Opinion

Simple is as simple does

Our Bureaus | Updated on January 24, 2018 Published on June 21, 2015

Hotspot hopping: Very soon



Gujarat’s new chief secretary Gangaram Aloria’s simplicity and unassuming nature resonate through the corridors of power in Gandhinagar. Recently, he celebrated his son Deepak’s wedding to Kavitha, the daughter of Hanuman Prasad, a police constable in Rajasthan. Prasad and Aloria go back a long way — to the same village, Goner, in Jaipur district.

The story goes that Aloria lived in a mud hut there and cycled 16 km daily to school. He and Hanuman have been friends since then and, despite Aloria’s rise, their friendship has continued. The marriage function held in the Pink City on June 12 was attended by a large number of bureaucrats, officials and others.

Poirot’s next?

IT outsourcing companies seem to have developed a penchant for detective names. IBM came up with Watson — a solution named after founder Thomas Watson but also the name of Sherlock Holmes’ assistant. Wipro has called one of its new solutions, Holmes. Is Poirot next on the cards?

Lights and shadows

National research professor, Goverdhan Mehta, highlighted the Indian panorama of ‘lights and shadows’ at the convocation of Mangalore University recently. He said India ranks high on the list of billionaires but 136th in the human development index. The country is projected to have the largest English-speaking population in the world, but it is also home to a majority of the world’s illiterates. It has 970 million cell phone users, but only a fraction of them have access to safe drinking water and sanitation. According to him, this panorama of ‘lights and shadows’ is unique and paradoxical. It reflects the country’s formidable strengths and vulnerable underbelly.

Sleepless in Kochi?

Kochi goes to bed by 9 pm. It’s a downer for the new-gen — professionals, tourists and revellers. But the city’s municipal corporation and the Kerala Merchants’ Chamber of Commerce plan to change all this. Three months from now, their NightLife Project will keep a section of the city awake until past midnight. A nightlife zone has been earmarked where shops, restaurants, and entertainment businesses will remain open till 1 am. Areas around Broadway, the main shopping region, and Marine Drive will be spruced up and amenities added; wayside eateries too will abound. Yet another city that will not sleep?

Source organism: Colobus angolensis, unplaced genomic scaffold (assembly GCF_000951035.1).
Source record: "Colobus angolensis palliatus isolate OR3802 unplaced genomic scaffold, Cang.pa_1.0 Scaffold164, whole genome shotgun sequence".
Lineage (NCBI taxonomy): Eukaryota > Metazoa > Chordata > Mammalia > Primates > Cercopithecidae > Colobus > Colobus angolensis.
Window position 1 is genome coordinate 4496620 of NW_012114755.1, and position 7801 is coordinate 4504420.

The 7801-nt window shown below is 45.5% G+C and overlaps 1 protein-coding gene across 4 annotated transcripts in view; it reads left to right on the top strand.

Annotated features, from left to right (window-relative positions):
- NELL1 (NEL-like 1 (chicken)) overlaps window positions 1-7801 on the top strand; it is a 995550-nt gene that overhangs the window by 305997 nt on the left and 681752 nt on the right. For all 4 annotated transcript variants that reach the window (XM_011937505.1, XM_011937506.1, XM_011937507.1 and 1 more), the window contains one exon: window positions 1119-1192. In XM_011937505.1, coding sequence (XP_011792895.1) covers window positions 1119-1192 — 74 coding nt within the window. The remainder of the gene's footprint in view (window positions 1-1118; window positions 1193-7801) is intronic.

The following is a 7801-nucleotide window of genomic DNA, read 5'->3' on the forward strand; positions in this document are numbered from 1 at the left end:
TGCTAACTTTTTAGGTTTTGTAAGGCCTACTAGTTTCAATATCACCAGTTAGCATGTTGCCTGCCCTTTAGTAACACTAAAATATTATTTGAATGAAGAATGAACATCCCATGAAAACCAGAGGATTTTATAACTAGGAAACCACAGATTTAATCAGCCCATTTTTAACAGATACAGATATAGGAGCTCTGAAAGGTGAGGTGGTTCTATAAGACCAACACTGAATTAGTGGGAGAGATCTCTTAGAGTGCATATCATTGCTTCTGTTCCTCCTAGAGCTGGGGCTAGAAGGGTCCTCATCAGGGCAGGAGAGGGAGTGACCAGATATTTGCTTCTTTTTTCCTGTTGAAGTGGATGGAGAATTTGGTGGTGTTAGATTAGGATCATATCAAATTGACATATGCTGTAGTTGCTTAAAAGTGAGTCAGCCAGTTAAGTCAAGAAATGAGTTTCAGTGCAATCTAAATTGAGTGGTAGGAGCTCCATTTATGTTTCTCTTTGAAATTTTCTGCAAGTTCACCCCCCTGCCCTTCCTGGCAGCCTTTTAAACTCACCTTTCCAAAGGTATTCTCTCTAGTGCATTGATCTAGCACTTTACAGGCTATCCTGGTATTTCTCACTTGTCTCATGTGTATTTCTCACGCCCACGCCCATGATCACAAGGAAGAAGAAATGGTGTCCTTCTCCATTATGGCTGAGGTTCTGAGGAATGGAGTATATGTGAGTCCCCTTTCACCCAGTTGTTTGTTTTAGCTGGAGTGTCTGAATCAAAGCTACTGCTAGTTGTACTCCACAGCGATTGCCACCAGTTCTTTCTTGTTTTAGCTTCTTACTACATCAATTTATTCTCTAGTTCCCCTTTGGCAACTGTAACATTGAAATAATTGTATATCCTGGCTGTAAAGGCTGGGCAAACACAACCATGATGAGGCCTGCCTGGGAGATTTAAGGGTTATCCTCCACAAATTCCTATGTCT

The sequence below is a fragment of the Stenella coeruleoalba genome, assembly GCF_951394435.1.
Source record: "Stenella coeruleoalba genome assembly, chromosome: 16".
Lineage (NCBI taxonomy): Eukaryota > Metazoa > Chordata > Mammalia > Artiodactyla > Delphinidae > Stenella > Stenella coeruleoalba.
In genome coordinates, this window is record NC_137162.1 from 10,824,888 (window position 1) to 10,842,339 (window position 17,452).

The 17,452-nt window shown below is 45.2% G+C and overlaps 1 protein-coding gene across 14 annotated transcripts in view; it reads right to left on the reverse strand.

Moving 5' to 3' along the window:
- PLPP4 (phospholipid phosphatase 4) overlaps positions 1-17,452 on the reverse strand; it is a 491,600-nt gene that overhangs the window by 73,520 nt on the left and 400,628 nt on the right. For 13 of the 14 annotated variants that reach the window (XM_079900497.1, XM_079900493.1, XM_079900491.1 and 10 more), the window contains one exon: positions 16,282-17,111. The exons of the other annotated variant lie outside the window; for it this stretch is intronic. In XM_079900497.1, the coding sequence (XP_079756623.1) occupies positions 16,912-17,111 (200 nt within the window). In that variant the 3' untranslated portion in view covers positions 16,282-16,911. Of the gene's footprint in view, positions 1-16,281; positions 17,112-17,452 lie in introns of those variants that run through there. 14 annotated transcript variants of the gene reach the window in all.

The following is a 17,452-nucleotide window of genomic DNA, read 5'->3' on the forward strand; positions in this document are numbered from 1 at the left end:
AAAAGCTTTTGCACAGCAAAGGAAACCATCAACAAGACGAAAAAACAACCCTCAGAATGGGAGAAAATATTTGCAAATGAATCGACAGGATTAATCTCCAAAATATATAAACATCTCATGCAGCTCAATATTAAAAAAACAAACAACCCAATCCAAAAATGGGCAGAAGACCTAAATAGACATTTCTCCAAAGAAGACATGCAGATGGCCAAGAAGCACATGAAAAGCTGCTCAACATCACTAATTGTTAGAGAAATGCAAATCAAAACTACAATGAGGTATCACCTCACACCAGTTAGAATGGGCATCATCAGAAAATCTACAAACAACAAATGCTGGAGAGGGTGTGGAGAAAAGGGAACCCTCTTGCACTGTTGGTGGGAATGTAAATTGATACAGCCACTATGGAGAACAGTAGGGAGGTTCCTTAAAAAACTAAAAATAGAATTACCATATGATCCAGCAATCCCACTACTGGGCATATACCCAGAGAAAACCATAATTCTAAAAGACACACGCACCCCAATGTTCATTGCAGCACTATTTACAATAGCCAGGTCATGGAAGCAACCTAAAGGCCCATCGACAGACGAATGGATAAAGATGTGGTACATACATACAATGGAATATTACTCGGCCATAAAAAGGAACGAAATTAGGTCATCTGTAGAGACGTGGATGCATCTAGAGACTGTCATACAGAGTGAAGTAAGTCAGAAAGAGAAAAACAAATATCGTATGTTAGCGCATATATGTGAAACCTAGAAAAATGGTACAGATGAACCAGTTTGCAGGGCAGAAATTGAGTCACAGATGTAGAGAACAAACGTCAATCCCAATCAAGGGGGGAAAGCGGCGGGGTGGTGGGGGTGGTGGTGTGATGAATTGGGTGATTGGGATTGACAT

Relations at a nadir

Explaining how relations with Telangana deteriorated after bifurcation, Andhra Pradesh Labour Minister K Atchan Naidu said Chief Minister N Chandrababu Naidu’s application to construct his house in Jubilee Hills in Hyderabad was yet to be cleared. He said the commissioner of Greater Hyderabad Municipal Corporation was holding up the application, and accused him of behaving like a Telangana Rastra Samithi activist and not a senior IAS officer.

Sit in, stay in

Employees of a back office operation of a Singapore-headquartered company based out of Bengaluru went on a flash dharna after the management failed to pay their salaries this month. Instead of making a to-do outside the office, they stayed put inside for three days, sleeping on desks and using the cafeteria to prepare dinner. Following this novel protest, salaries were released, but not everyone got their dues. Now the employees are planning another protest. What will it be this time?

Cashing out on yoga

Online cab aggregator Ola offered its customers a free yoga session and free rides on International Yoga Day. All that customers had to do was enter a contest: the winners were given a free ride to a yoga training school for a session. This, Ola said, would help make customers “a better you”. The number of freebies and discounts some operators offer makes you wonder if their taxis run on air.

Published on June 21, 2015
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